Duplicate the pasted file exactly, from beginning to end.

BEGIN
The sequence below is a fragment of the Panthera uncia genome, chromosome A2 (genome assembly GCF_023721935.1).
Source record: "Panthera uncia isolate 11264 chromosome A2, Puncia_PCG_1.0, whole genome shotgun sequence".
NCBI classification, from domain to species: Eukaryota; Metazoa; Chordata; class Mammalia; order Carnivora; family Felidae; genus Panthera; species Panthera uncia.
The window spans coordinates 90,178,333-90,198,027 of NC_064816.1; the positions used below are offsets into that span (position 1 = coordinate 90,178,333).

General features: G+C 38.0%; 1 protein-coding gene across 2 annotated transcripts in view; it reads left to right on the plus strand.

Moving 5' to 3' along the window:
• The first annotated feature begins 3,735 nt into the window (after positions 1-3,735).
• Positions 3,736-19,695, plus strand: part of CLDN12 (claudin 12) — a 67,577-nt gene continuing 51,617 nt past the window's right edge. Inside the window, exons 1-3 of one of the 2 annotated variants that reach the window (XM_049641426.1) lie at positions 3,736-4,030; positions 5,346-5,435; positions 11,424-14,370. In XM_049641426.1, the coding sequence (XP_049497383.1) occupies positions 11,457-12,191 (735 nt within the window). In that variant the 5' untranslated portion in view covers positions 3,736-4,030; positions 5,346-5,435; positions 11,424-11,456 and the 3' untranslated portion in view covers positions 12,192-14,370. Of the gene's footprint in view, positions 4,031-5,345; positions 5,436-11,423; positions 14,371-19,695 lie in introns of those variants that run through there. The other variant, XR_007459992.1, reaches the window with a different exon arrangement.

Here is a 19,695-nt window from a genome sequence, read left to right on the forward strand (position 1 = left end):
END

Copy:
The sequence below is a fragment of the Panthera uncia genome, chromosome A2 (genome assembly GCF_023721935.1).
Source record: "Panthera uncia isolate 11264 chromosome A2, Puncia_PCG_1.0, whole genome shotgun sequence".
NCBI classification, from domain to species: Eukaryota; Metazoa; Chordata; class Mammalia; order Carnivora; family Felidae; genus Panthera; species Panthera uncia.
The window spans coordinates 90,178,333-90,198,027 of NC_064816.1; the positions used below are offsets into that span (position 1 = coordinate 90,178,333).

General features: G+C 38.0%; 1 protein-coding gene across 2 annotated transcripts in view; it reads left to right on the plus strand.

Moving 5' to 3' along the window:
• The first annotated feature begins 3,735 nt into the window (after positions 1-3,735).
• Positions 3,736-19,695, plus strand: part of CLDN12 (claudin 12) — a 67,577-nt gene continuing 51,617 nt past the window's right edge. Inside the window, exons 1-3 of one of the 2 annotated variants that reach the window (XM_049641426.1) lie at positions 3,736-4,030; positions 5,346-5,435; positions 11,424-14,370. In XM_049641426.1, the coding sequence (XP_049497383.1) occupies positions 11,457-12,191 (735 nt within the window). In that variant the 5' untranslated portion in view covers positions 3,736-4,030; positions 5,346-5,435; positions 11,424-11,456 and the 3' untranslated portion in view covers positions 12,192-14,370. Of the gene's footprint in view, positions 4,031-5,345; positions 5,436-11,423; positions 14,371-19,695 lie in introns of those variants that run through there. The other variant, XR_007459992.1, reaches the window with a different exon arrangement.

Here is a 19,695-nt window from a genome sequence, read left to right on the forward strand (position 1 = left end):